It’s an exciting time to be a .Net developer. Microsoft is expanding their vision for the platform and committing to fundamental changes in their approach to .Net. There are several changes that I personally have been hoping to see for a long time. This article will explain the changes and the potential I see for the platform going forward.
No one wants to risk doing new development on a platform that they feel is at risk of losing developer mind-share and slipping out of the market. Here are the characteristics that I think contribute to a platform that lasts in the market.
- It’s approachable.
- It runs where you want it to run.
- It connects to the data you care about.
With Microsoft’s recent announcements, two of these three items are being targeted directly, and I’m seeing signs of change in the third are as well. Allow me to explain.
In the early days of personal computers, there were a lot of contenders. Commodore, Atari, Apple, Radio Shack were some of the companies that had computers in the marketplace. The IBM PC and clones are the ones that ended up dominating the personal computer space for a couple of decades. Why? I would argue a critical component of that popularity was the developer tools that made development easy for the PC. Visual Basic did more to advance the PC platform than almost anything else. The development tools were easy to obtain and the language was easy to learn. Developers flocked to the platform.
For many years I wished Microsoft had given away Visual Studio. It’s a wonderful development environment. Oh, they had the “Express” versions of the development tools, but these versions were significantly crippled in functionality. Microsoft’s competitors have certainly used free development tools with considerable success. The development tooling for the Android and IOS platforms do not cost any money (I know Apple charges an annual fee for being a developer but it is minimal, the development tools themselves are free).
Microsoft has seen the light. They are now giving away Visual Studio 2013 Community Edition, which is not crippled. This is great news, as it allows anyone to download and start working with the tools without paying any money up front.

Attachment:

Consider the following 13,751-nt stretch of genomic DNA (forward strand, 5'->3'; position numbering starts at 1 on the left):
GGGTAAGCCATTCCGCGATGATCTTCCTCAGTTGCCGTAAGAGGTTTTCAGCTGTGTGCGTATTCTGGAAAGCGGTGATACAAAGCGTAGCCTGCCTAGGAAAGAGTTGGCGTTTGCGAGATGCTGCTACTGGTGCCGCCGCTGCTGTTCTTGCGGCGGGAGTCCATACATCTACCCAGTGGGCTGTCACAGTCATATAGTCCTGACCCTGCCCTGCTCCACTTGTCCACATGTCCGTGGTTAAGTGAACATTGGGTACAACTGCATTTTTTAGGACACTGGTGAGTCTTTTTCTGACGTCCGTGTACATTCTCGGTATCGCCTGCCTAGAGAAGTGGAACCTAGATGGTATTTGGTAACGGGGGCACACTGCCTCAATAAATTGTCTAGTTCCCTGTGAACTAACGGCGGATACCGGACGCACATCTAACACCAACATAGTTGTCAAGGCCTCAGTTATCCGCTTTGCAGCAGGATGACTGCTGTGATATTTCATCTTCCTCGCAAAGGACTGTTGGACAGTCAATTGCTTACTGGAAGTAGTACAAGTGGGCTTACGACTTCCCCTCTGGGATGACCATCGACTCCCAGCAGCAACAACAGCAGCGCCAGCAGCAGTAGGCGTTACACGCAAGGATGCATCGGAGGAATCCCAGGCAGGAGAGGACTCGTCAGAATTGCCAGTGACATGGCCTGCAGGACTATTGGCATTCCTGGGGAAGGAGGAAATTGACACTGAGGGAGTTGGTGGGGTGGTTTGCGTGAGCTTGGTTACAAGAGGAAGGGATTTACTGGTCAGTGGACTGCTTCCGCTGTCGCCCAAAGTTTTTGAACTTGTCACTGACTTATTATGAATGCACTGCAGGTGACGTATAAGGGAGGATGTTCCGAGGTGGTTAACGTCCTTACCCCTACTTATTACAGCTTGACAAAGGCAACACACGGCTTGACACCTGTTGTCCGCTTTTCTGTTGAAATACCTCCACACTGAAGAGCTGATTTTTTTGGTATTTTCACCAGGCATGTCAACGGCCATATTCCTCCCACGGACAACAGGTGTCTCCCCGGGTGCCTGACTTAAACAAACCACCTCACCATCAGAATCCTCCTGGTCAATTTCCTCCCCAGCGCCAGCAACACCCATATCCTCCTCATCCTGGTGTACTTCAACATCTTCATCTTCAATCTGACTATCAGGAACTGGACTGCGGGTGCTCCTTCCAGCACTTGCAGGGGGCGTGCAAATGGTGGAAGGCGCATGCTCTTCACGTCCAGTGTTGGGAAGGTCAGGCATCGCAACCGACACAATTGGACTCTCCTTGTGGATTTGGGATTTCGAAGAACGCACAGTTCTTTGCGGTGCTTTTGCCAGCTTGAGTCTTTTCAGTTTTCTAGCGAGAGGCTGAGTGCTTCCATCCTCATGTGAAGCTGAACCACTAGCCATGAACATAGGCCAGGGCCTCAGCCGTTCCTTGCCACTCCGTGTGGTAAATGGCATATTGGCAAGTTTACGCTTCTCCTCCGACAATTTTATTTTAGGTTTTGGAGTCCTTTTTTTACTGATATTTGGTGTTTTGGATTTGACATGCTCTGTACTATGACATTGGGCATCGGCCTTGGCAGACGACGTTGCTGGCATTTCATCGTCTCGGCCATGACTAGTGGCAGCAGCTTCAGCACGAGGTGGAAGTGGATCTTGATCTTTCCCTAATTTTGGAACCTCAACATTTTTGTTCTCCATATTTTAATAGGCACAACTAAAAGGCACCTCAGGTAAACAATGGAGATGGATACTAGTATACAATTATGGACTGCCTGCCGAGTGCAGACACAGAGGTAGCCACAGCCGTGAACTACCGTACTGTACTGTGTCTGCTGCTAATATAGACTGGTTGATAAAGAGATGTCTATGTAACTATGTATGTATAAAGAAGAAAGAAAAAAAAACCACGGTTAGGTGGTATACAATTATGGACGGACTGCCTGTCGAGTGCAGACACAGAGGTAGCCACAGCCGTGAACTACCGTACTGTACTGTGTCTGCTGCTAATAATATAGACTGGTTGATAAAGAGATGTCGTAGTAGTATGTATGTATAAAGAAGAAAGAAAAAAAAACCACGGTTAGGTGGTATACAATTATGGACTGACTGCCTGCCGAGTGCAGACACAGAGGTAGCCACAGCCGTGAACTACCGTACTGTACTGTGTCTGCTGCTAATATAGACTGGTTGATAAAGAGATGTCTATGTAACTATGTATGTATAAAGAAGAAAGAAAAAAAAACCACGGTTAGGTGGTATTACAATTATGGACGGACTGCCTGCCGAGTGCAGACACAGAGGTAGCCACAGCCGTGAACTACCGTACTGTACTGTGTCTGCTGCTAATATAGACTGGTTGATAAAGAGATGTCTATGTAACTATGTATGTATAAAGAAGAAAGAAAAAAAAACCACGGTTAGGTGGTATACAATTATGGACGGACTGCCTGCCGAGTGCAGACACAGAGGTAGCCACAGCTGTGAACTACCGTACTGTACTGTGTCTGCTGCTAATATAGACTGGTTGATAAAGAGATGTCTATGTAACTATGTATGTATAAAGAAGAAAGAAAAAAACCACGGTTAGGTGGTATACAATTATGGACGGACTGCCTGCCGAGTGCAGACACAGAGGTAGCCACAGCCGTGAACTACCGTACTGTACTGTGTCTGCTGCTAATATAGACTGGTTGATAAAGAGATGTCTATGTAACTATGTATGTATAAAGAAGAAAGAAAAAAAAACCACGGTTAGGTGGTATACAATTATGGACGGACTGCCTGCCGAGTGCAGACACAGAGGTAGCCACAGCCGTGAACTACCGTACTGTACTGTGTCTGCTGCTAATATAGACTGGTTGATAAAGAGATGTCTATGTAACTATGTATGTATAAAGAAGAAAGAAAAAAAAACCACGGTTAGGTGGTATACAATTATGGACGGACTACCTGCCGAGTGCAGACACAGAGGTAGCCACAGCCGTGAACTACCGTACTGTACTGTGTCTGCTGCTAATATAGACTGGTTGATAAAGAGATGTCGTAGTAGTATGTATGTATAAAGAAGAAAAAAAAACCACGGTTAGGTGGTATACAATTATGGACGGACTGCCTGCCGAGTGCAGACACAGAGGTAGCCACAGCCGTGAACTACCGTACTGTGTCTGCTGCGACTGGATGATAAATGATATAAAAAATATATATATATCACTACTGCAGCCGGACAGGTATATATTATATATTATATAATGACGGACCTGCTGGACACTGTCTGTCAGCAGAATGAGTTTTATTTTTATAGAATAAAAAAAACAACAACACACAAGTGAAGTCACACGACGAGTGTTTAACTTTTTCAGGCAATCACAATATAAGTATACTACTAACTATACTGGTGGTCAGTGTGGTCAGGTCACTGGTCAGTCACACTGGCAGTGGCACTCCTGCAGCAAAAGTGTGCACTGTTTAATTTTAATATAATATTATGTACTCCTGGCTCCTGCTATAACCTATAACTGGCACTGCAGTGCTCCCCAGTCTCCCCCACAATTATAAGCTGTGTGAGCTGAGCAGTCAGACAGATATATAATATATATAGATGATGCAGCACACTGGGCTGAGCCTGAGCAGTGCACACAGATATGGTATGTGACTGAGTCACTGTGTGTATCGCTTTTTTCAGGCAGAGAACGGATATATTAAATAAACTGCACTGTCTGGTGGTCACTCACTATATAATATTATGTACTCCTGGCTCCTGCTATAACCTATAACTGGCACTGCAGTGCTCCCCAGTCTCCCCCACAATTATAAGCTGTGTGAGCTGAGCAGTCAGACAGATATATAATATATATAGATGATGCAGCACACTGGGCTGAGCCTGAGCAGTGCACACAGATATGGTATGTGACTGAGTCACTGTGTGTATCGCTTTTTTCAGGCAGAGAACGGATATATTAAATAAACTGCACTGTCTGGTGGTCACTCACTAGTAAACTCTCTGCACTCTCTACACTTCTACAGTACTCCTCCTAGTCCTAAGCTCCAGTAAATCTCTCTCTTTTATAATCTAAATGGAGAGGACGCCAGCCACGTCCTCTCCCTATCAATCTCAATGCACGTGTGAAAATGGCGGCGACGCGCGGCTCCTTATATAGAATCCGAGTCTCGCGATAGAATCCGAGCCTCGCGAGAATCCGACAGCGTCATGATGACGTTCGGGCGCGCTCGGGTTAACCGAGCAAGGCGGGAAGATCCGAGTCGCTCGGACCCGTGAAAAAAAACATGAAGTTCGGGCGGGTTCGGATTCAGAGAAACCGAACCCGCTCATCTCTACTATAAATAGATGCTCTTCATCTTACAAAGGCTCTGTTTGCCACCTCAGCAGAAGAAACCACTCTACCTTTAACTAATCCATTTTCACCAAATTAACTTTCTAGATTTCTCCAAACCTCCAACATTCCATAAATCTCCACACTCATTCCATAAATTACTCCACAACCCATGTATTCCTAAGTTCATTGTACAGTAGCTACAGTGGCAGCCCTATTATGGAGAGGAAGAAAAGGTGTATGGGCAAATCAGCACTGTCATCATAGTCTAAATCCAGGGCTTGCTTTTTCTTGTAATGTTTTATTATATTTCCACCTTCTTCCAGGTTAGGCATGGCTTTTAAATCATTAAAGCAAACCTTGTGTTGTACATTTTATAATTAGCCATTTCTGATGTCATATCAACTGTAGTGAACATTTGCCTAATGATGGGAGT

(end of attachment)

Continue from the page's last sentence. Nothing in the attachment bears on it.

Microsoft Windows owns the business desktop. However, back-end infrastructure and services is a mix of technologies in most organizations. Businesses and organizations run everything from mainframes to clusters of microservers with a variety of operating systems. The fact that .Net has been confined to run on Windows has limited its attractiveness in the enterprise in my opinion.
Great news, that is changing as well. There are two things Microsoft is doing to allow .Net run on other platforms. First, they have committed to releasing the source code of .Net so that anyone with an interest can dig deep to explore functionality or troubleshoot problems. Second, Microsoft is going to port .Net core functionality to run on Linux and Apple’s OSX. This is great news, particularly their commitment to Linux, which has become quite popular as a back end server platform. In fact, it’s so popular that reportedly 20% of virtual machines running on Microsoft’s Azure cloud service are running Linux. There have been non-Microsoft efforts to run .Net programs on Linux with some success, but I expect that with Microsoft’s official endorsement .Net will become a much more compelling development platform for Linux.
The OSX support is notable as well. Many developers who target the Linux operating system do their development work on the Mac. The Mac computer’s operating system, OSX, is similar enough to Unix/Linux that most developers can deploy directly to Linux. So .Net support on OSX is important to build support for .Net on Linux.
Connect to Your Data
Here’s the area I haven’t heard much official talk from Microsoft. The .Net platform has been focused on working well with Microsoft SQL Server, which is no surprise. However, support for other databases has been treated as an afterthought. For example, there are data providers for Oracle in .Net, but they don’t work with Microsoft’s Entity Framework. Support for DB2, MySql, and Postgresql, which are the other notable relational database systems popular in a lot of environments, is sorely lacking.
But here too, things are changing. Although there have not been announcements from top levels of management, the development team for the Entity Framework is committing to supporting database other than SQL Server. Embedded in that article is the following sentence: Within ASP.NET 5 our primary focus is on SQL Server, and then PostgreSQL to support the standard Mac/Linux environment. That is a huge change in mindset at Microsoft.
Once there is support for other databases besides SQL Server, it should be much easier to build support for databases like Oracle, MySql and DB2. I expect to see a lot of progress on this front before the end of this year.
Finally, non-relational databases like Redis and MongoDB have become quite popular. Microsoft is adding support to their data access technology for Azure Table Storage, which is a non-relational database engine. Once that support is complete, I would expect support for other non-relational database engines to be forthcoming as well.
We’re Watching Closely
As you can tell, we here at LRS Education Services are watching these developments closely, and we’ll be ready to provide training as .Net moves beyond its traditional Windows environment and extends its capabilities.
It’s an great time to be a .Net developer. Contact us to learn or update the skills you need for your continuing success.